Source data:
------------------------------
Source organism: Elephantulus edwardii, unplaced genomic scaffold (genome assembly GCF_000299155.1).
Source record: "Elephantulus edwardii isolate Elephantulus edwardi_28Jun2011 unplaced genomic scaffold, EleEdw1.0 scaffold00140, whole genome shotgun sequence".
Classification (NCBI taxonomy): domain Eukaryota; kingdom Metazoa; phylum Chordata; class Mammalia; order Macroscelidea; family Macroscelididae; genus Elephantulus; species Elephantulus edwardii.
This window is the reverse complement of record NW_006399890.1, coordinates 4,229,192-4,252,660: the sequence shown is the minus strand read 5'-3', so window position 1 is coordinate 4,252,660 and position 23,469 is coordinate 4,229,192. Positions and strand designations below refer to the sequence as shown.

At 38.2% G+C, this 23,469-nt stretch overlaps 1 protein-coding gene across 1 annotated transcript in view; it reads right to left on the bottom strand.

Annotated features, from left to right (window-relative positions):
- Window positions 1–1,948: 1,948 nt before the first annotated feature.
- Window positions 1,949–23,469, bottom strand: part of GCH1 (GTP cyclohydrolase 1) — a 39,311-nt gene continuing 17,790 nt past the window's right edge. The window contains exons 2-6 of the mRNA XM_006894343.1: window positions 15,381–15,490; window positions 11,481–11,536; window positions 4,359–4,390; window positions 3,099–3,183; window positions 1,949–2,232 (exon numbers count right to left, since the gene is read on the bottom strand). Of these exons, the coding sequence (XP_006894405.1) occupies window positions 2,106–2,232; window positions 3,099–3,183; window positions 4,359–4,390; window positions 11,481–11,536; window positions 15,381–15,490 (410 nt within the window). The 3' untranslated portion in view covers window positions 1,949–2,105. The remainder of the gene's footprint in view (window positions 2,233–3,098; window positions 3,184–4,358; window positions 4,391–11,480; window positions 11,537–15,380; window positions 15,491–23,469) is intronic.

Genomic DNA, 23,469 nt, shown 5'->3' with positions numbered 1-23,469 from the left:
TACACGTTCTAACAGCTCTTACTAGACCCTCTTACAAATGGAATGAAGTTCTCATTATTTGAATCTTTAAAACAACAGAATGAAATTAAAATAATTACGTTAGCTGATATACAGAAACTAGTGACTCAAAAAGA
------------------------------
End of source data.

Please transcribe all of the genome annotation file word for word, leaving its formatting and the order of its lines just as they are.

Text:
Source organism: Elephantulus edwardii, unplaced genomic scaffold (genome assembly GCF_000299155.1).
Source record: "Elephantulus edwardii isolate Elephantulus edwardi_28Jun2011 unplaced genomic scaffold, EleEdw1.0 scaffold00140, whole genome shotgun sequence".
Classification (NCBI taxonomy): domain Eukaryota; kingdom Metazoa; phylum Chordata; class Mammalia; order Macroscelidea; family Macroscelididae; genus Elephantulus; species Elephantulus edwardii.
This window is the reverse complement of record NW_006399890.1, coordinates 4,229,192-4,252,660: the sequence shown is the minus strand read 5'-3', so window position 1 is coordinate 4,252,660 and position 23,469 is coordinate 4,229,192. Positions and strand designations below refer to the sequence as shown.

At 38.2% G+C, this 23,469-nt stretch overlaps 1 protein-coding gene across 1 annotated transcript in view; it reads right to left on the bottom strand.

Annotated features, from left to right (window-relative positions):
- Window positions 1–1,948: 1,948 nt before the first annotated feature.
- Window positions 1,949–23,469, bottom strand: part of GCH1 (GTP cyclohydrolase 1) — a 39,311-nt gene continuing 17,790 nt past the window's right edge. The window contains exons 2-6 of the mRNA XM_006894343.1: window positions 15,381–15,490; window positions 11,481–11,536; window positions 4,359–4,390; window positions 3,099–3,183; window positions 1,949–2,232 (exon numbers count right to left, since the gene is read on the bottom strand). Of these exons, the coding sequence (XP_006894405.1) occupies window positions 2,106–2,232; window positions 3,099–3,183; window positions 4,359–4,390; window positions 11,481–11,536; window positions 15,381–15,490 (410 nt within the window). The 3' untranslated portion in view covers window positions 1,949–2,105. The remainder of the gene's footprint in view (window positions 2,233–3,098; window positions 3,184–4,358; window positions 4,391–11,480; window positions 11,537–15,380; window positions 15,491–23,469) is intronic.

Genomic DNA, 23,469 nt, shown 5'->3' with positions numbered 1-23,469 from the left:
TACACGTTCTAACAGCTCTTACTAGACCCTCTTACAAATGGAATGAAGTTCTCATTATTTGAATCTTTAAAACAACAGAATGAAATTAAAATAATTACGTTAGCTGATATACAGAAACTAGTGACTCAAAAAGA